Let me tell you something about being a dual major in psychology and writing: it does not instill in anyone with whom you discuss the matter – say, for example, your parents – the utmost confidence for your future. While house hunting in New Jersey, my parents began looking for homes with an extra bedroom, “just in case.” While I deem my future a promising amalgamation of Faulkner and Freud, they see it more along the lines of fast food and “May I please take your order?” Not that I’m in much of a position to argue; after all, despite taking twenty-six classes on motivation, I still need a half hour’s worth of inspirational chants just to get dressed in the morning. Clearly, this situation is dire.
It was with this epiphany in mind, then, that I finally succumbed to Mom’s desperate pleas of “Internship! Internship!” and tentatively approached the campus career center. There I found roughly 37,000 internship opportunities available to economics majors, many of which included dental and a company car. But, as expected, psychology openings were painfully underrepresented, listed just after chimney sweeps. I departed empty-handed, dejection slapping me in the face. It was at this point that I made “the discovery,” as I’ve affectionately dubbed it.
You see, what the school does offer for psych majors is a myriad of corkboards, placed strategically around the psychology building, so that credit card companies have someplace to hang flyers. Occasionally, though, an intrepid student will wade through the canopy of Mastercard and spring break travel ads and find the rip-tab flyers below, such as the one that I, while pawing absent-mindedly at a model on a Cancun beach, noticed: “A semester’s worth of research experience – for credit!” An on-the-spot assessment of my psychological career revealed a crippling lack of either research or experience, and as I ripped off the phone number tab, I thought of how nice it would be if such an enriching opportunity offered time off for spring break.
I called the professor in charge and we had a brief discussion of my responsibilities, which I was told would be ‘coding his research.’ Immediately, and with the professor sitting idly on the line (in gut wrenching anticipation of my answer, I imagine), I envisioned my imminent career in the encrypted world of James Bond, the NSA, hackers, and even the ‘Spy Tech’ toys that I used to drive around the house. “Coding?” I repeated, doing my best Sean Connery, “I must be dreaming.”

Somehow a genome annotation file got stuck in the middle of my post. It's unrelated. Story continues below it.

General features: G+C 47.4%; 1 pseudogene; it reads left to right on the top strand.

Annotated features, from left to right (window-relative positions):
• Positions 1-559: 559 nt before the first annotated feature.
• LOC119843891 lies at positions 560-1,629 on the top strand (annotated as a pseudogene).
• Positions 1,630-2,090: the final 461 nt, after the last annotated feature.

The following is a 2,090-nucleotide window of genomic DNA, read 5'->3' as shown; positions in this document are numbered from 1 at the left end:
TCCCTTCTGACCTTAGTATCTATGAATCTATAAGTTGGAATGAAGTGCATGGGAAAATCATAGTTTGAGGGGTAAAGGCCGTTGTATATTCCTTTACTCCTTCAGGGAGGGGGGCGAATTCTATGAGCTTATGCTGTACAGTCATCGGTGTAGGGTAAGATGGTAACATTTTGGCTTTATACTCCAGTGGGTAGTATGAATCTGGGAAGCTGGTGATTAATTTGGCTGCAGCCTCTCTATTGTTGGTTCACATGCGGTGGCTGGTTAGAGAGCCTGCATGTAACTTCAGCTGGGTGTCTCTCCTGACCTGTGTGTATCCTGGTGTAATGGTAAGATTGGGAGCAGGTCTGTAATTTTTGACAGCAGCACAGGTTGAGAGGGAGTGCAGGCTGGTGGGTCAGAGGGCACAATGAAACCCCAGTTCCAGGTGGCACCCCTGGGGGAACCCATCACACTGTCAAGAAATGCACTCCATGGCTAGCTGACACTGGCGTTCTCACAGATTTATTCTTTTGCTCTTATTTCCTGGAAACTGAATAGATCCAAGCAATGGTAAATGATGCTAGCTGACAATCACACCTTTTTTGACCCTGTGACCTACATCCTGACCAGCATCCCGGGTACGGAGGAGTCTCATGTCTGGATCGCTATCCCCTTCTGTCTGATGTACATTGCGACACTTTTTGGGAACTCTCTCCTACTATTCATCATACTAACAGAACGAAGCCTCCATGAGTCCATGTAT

Clearly, the world of psychology and I subscribe to different editions of Webster’s. My definition of coding involved Ursula Andress; their’s involved volumes of surveys, each teeming with numbers to be entered into a Victorian-age computer and then double-checked on paper. It was an epic coding connotation conundrum, and my definition lost the duel.
That said, I can now assert, with a high degree of confidence, that all groundbreaking psychological research takes place at two in the morning in a sterile room on the top floor of the nearest psychology building. There the researcher – in this case your very own young Jung – will whittle away at a stack of surveys, each containing somewhere between fifty and thirty-three thousand numerical answers, all of which are crucial for the unfathomably pivotal research that has been entrusted to a jaded undergrad. Meanwhile, said scientist-in-training will also have AOL Instant Messenger running alongside a radio turned to his favorite alternative station, occasionally springing to his feet to feverishly try and win a radio contest. It is this scenario, I now understand, that fosters the absolute pinnacle of psychological discovery.
Originally, my foray into the mysterious world of a ‘research assistant’ was filled with dreams of extravagant studies, high-profile publications, and the hordes of bikini-clad spring break supermodels that surely accompanied successful psychologists everywhere. Four hundred numerically numbing surveys later, I had downgraded my aspirations to “alpha characters.” A brief chat with the professor quickly grounded me from even that lofty goal. “When I know you’re comfortable with numbers, we’ll discuss the rest of the keyboard,” he said. It was on that note that the semester ended, my psychological ambitions, and Cancun expectations, hopelessly deflated.
But I’m proud to say that I’m planning to once against thrust my sword into the arena, this time as a teacher’s assistant for the fall semester’s “Psychology of Sexuality” class. Perhaps I’ve learned my lesson; perhaps research experience isn’t the avenue I should’ve explored. Teaching might suit me better. I know Mom already approves. She feels it’ll add a modicum of distinction and responsibility to a career, and an individual, that lacks much of either. As for me, I like to think that my reason for TA-ing transcends these petty reasons; I’m hoping for something more profound, more involved, and more captivating from a class that focuses on the psychology of sex: